Nina Hoss plays a woman who comes back from the dead in all senses but the literal one in Phoenix, the crushingly good new movie from German director Christian Petzold. It's the kind of performance that makes you appreciate the turmoil of emotions that can be conveyed in a look. Phoenix is set in the immediate aftermath of World War II, in bombed-out Berlin, where Hoss's character, Nelly Lenz, was a singer married to a pianist before the fact that she's also a Jew began to supersede any other aspect of her identity. Nelly survived Auschwitz by taking a bullet to the face. The doctor who puts her back together notes that she was "lucky": "They thought you were dead," he observes.
She is, in fact, shiveringly alive, and newly rich thanks to her entire family being killed. But she might as well be a ghost in her own life, a bandaged, fragile figure returning to the city that was once her home. The film is a spooky, all-consuming portrait of trauma. Nelly appears hollowed out by what has happened to her and what she's seen, her eyes huge and shocked in her slowly healing face. She's been "reconstructed" — the doctor's word, while her friend Lene (Nina Kunzendorf) suggests "re-creation" instead — but she no longer looks exactly like the woman she was, though how much of that is due to the surgery and how much is due to the horrors she's been through is an open question.
Lene nudges Nelly toward a fresh start in Haifa, but Nelly wants only to go back and somehow return to the person she was before the war ripped everything open. Phoenix reveals itself to be a riff on Vertigo, in which Jimmy Stewart becomes so obsessed with a woman he lost that he tries to remake her in a stranger he sees on the street. Nelly, shaky as a foal, seeks out Johnny (Ronald Zehrfeld), her German husband, whom she hasn't seen since she was arrested and taken to the camps. She finds him busing tables in a nightclub, but he doesn't recognize her, a realization that blooms on her face like the memory of pain after weeks of numbness. She comes back anyway, and the second time he approaches her — not because he knows who she is, but because he thinks she looks enough like the wife he believes dead to pass for her, and he wants to collect Nelly's inheritance.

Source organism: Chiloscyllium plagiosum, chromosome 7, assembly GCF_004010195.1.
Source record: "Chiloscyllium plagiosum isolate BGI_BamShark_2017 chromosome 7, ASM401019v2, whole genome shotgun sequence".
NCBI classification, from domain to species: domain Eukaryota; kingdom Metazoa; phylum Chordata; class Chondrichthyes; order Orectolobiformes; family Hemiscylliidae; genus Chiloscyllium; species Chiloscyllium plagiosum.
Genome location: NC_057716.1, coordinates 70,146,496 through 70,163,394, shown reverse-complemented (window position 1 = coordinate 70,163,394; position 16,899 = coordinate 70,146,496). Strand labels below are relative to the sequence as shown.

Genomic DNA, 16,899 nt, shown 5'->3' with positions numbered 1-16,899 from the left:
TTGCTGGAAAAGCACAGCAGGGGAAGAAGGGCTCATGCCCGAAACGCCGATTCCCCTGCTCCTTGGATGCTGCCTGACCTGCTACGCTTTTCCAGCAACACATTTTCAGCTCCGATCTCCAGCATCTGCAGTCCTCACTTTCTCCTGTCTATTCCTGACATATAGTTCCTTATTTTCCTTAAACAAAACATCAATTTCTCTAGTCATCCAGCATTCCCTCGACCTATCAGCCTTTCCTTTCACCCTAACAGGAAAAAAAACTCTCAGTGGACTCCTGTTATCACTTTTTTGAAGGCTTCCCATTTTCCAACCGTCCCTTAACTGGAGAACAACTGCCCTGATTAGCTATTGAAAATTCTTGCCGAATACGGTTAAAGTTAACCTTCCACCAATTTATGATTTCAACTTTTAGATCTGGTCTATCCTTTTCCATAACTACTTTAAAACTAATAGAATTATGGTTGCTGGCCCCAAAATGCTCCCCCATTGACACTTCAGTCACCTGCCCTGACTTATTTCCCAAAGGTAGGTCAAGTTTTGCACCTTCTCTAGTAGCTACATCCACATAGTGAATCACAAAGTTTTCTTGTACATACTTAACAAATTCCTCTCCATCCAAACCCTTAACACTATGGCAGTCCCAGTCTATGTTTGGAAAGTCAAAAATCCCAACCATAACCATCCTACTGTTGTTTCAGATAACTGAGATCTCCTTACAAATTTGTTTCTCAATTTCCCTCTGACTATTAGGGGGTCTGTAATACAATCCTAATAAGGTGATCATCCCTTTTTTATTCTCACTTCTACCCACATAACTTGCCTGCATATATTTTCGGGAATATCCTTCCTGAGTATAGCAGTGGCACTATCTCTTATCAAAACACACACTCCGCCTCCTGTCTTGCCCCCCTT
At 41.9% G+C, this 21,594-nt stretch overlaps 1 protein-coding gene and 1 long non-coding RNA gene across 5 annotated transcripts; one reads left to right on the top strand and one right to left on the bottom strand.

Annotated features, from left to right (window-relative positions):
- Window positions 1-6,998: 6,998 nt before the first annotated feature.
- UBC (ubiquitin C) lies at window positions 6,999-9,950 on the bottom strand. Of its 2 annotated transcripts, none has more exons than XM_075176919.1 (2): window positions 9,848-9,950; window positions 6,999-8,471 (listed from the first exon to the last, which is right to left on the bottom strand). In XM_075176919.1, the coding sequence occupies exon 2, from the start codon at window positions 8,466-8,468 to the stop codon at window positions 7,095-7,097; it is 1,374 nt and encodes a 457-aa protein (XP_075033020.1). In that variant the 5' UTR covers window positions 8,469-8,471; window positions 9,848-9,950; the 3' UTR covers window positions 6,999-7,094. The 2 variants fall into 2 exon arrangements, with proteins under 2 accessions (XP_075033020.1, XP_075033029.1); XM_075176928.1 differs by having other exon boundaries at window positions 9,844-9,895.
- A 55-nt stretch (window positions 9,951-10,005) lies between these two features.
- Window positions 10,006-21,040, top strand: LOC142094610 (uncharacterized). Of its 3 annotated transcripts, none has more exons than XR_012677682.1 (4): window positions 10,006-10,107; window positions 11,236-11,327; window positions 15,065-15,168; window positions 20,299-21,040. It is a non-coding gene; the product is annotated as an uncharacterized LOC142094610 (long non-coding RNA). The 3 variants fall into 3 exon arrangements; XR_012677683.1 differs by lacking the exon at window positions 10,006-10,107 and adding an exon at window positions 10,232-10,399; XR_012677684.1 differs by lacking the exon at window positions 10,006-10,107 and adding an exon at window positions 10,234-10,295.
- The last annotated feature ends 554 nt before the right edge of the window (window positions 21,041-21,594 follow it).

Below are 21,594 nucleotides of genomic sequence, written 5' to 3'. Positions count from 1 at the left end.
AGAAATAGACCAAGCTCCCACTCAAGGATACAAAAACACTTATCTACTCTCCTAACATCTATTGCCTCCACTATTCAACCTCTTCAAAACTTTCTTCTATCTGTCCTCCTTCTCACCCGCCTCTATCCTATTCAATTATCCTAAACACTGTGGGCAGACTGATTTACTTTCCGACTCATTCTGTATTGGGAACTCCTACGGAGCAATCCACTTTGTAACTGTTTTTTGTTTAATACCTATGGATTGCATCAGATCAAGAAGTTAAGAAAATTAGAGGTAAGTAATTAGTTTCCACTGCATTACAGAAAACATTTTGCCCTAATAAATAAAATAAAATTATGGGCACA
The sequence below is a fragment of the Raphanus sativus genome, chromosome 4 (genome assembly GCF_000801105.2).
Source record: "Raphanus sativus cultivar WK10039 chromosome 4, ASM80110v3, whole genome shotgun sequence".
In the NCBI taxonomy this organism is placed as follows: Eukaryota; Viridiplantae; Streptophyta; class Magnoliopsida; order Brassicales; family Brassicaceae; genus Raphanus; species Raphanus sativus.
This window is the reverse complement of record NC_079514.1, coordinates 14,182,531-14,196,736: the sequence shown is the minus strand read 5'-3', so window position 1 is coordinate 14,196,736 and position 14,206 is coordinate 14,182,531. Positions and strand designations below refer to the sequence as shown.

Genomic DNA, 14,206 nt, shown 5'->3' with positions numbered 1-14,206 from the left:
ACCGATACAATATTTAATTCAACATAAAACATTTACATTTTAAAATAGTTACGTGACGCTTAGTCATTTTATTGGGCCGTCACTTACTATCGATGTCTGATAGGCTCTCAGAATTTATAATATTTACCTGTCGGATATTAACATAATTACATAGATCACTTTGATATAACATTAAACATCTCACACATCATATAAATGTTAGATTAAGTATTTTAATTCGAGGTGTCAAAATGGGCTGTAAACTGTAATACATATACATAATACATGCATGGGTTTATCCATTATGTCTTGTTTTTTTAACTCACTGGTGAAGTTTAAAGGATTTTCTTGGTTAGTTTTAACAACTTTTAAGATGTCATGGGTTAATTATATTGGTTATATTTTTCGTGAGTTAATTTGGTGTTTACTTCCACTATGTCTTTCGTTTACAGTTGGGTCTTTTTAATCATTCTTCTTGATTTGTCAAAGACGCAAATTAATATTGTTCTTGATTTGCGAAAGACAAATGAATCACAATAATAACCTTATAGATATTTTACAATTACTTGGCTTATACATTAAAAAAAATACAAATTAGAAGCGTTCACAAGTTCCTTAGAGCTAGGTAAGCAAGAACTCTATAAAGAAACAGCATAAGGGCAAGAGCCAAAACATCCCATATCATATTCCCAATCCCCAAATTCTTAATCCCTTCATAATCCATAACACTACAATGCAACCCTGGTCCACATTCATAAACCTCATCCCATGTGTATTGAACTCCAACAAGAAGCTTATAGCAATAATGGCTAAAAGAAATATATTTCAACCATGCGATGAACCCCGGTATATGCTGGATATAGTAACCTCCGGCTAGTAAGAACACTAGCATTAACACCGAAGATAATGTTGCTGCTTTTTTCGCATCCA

It's a premise that requires a suspension of disbelief, though its outlandishness fits in with the overall strangeness that is the return to normalcy after one of history's worst recorded atrocities. Johnny doesn't want to think of Nelly — whom he helped hide but, it becomes clear, also betrayed — surviving, just as he knows the old friends he's trying to fool will want her back as they remember her, not as a shattered returnee. He doesn't see her because he chooses not to, because it's easier for him and the others she used to know to attempt to smooth over what happened, to look away. He coaches her into dressing and walking and writing like his wife once did, and she clings to his lessons with a longing that's devastating to witness, so grateful that, as she says to an anguished Lene, "he's made me back into Nelly again."
Phoenix, Hoss's fifth theatrical film with Petzold, channels the unspeakable through the more familiar and domestic — Nelly frequently comes across as a battered wife trying to convince herself her abusive husband really loves her. "Did he give you the black eyes?" the girls at the nightclub taunt when she asks them if they know a Johnny, though the bruises are from the surgery she's still recovering from. He's never laid hands on her, but his betrayal was far more resounding, and yet Nelly trembles with her cravings to forgive and forget, to wrap herself in the comforting concept of letting bygones be bygones, even as the facts keep reasserting themselves like reality intruding into a dream. She's a haunting testament to how seductive it can be to ignore one's own victimization in order to try to restore what's been lost — until what's lost dissipates forever, and all that's left is the terrible truth.